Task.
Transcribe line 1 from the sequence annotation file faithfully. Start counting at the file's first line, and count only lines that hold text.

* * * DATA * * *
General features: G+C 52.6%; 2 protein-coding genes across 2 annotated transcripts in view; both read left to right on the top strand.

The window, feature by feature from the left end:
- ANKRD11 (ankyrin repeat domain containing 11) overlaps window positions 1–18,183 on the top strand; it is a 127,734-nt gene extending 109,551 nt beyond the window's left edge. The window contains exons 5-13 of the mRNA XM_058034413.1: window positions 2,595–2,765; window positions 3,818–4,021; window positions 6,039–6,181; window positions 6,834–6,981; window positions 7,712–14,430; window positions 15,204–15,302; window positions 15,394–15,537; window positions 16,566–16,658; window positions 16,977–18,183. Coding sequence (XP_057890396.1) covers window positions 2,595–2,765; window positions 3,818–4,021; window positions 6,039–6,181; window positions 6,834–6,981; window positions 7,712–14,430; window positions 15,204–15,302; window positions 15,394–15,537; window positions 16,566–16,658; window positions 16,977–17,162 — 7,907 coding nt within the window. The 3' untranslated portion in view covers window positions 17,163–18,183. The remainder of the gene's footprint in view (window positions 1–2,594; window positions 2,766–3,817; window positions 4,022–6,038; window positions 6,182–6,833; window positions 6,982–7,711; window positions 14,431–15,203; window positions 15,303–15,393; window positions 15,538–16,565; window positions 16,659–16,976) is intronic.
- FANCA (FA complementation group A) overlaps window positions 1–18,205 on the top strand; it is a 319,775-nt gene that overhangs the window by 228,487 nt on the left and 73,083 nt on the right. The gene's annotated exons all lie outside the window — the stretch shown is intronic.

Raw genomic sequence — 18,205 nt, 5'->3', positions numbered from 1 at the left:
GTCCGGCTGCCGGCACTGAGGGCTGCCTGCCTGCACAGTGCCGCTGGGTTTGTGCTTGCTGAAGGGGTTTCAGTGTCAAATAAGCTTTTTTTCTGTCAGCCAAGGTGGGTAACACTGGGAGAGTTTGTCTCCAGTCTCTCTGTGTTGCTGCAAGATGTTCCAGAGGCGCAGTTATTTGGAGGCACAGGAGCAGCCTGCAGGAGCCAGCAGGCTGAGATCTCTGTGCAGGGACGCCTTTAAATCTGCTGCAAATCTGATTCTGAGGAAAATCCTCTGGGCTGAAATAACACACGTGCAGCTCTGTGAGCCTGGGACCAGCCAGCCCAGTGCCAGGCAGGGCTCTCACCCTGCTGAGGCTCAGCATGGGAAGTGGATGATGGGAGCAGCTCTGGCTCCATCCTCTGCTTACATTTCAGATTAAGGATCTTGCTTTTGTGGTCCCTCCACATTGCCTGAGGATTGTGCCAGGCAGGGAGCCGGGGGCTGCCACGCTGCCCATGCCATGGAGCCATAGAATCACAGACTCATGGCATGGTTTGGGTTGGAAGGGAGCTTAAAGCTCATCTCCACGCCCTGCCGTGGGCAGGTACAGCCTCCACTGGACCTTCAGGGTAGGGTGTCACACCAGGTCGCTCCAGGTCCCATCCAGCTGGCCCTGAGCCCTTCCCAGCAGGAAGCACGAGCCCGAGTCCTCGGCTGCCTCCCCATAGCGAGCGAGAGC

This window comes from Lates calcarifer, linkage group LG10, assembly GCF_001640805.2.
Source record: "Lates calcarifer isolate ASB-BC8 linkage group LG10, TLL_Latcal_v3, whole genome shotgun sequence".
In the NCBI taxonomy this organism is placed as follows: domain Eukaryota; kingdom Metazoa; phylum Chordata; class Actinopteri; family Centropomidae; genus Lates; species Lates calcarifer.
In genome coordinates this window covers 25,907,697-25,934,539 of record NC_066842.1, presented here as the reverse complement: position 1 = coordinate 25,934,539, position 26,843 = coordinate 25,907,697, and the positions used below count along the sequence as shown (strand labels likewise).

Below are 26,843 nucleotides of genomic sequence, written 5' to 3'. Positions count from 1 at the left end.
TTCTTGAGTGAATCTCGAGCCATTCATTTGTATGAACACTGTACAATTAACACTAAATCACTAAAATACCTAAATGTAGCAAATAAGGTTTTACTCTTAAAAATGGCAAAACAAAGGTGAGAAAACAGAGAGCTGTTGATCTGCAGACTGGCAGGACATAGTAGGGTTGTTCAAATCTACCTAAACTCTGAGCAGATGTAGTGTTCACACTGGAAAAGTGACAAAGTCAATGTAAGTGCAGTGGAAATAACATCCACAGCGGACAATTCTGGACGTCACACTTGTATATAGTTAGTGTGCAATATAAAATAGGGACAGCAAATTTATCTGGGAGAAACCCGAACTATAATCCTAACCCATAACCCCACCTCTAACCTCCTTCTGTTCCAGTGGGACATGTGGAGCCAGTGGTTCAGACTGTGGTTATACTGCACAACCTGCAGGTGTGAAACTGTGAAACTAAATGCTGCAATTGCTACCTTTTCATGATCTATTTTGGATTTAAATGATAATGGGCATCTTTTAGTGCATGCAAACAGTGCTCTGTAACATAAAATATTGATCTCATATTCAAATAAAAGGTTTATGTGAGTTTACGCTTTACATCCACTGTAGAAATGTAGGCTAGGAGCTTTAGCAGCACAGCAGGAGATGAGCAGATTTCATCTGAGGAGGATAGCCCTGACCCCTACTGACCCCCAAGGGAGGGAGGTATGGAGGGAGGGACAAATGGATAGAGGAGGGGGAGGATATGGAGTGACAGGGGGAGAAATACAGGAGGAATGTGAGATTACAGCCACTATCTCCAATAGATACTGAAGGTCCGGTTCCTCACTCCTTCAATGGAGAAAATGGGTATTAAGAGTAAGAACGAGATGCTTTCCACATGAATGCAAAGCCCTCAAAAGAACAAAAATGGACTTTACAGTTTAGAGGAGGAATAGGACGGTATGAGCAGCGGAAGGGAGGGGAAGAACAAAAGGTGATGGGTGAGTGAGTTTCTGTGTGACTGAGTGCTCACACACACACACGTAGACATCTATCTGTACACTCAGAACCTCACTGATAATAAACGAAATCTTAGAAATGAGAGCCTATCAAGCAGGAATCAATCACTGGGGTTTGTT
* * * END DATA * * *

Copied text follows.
General features: G+C 52.6%; 2 protein-coding genes across 2 annotated transcripts in view; both read left to right on the top strand.